It took one and a half balls of yarn to complete the back section of the dress, with the second ball joining on approximately two thirds of the way up. I am knitting this pattern in the fourth size which is 8 to 9 years but it does go up to 12 to 13 years, the larger sizes obviously requiring more yarn, although not that much more (6 x 50 g balls for 12/13 years). I was pleasantly surprised with the effect on the stripes when the second ball was joined (highlighted with yellow rectangle in one of the photographs below), as it has almost given the appearance of a high waistband, with pink edging at the upper and lower edge of the ‘waistband’. The trick will be to replicate this on the front section.
Oddly, in my experience anyway, the shaping for the armholes didn’t begin with the usual cast off of several stitches at the start of the first two rows of armhole shaping. I think I can safely say that where an armhole has had to be created, the patterns I have used have always started with an instruction along the lines of ‘cast off 3 stitches at the start of next two rows’. This is usually followed with ‘cast off 1 stitch at each end of next [specified number for size] rows’ and this creates the shape to which the sleeve is later attached. However, this pattern starts with ‘work [specified number for size] rows decreasing 1 stitch at each end of every row’. I was convinced I had missed an instruction somewhere and so went back to check but I haven’t and what’s more the instruction fits in with that given for the shaping the top of the sleeves, so I have managed to learned something new even with what is a straightforward, easy knit pattern.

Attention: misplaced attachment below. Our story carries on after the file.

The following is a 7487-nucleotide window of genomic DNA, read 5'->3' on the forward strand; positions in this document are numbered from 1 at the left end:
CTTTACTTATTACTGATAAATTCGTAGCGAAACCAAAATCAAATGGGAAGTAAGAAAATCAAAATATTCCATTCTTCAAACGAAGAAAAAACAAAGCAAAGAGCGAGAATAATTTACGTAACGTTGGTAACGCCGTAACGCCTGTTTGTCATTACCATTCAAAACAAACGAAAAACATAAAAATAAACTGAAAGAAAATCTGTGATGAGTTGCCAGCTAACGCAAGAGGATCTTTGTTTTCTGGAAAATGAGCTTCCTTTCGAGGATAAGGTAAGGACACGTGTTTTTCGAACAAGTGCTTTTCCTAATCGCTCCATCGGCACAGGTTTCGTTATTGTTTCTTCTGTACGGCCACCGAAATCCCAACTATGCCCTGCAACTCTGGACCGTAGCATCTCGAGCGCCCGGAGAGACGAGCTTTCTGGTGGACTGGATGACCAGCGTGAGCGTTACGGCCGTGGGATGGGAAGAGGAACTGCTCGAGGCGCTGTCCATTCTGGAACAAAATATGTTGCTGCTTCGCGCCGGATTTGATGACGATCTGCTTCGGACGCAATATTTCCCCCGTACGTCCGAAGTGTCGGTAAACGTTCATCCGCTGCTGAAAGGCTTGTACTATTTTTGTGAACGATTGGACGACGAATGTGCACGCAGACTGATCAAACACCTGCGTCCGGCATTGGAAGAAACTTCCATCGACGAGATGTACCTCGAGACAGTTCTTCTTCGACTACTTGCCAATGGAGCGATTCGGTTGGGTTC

It didn’t take me long to finish the back section and then I had to cast on the front.
Ordinarily with stripey yarn, I have a ‘see how it goes‘ philosophy when it comes to matching the stripes on front and back sections. After all, half the fun of using a multi-coloured yarn is the not knowing quite how a project is going to look when it is finished and knowing that even if someone else chooses the same pattern and uses the same stripey yarn, your finished garment will still be unique in looks due to the way the yarn has been cut and wound.
This time, however, I decided to see if I could get as close a match in terms of the stripes on the front and back pieces, as possible.
So when it came to casting on the front stitches, I looked at the three remaining balls of yarn to see if one of them started at approximately the same place in the colour way, as the ball used in the cast on for the back section. Fortunately one of them was very nearly an identical match (six or so inches of light green started the back and this is missing from the front cast on edge) and I am extremely pleased with how the stripes are matching up on both sides of the front to back sections. Soon, however, I will need to try and match the join of the next ball of wool and this may not be so simple, especially if I want to try and replicate the waistband look created on the back section. Only time will tell if I am successful.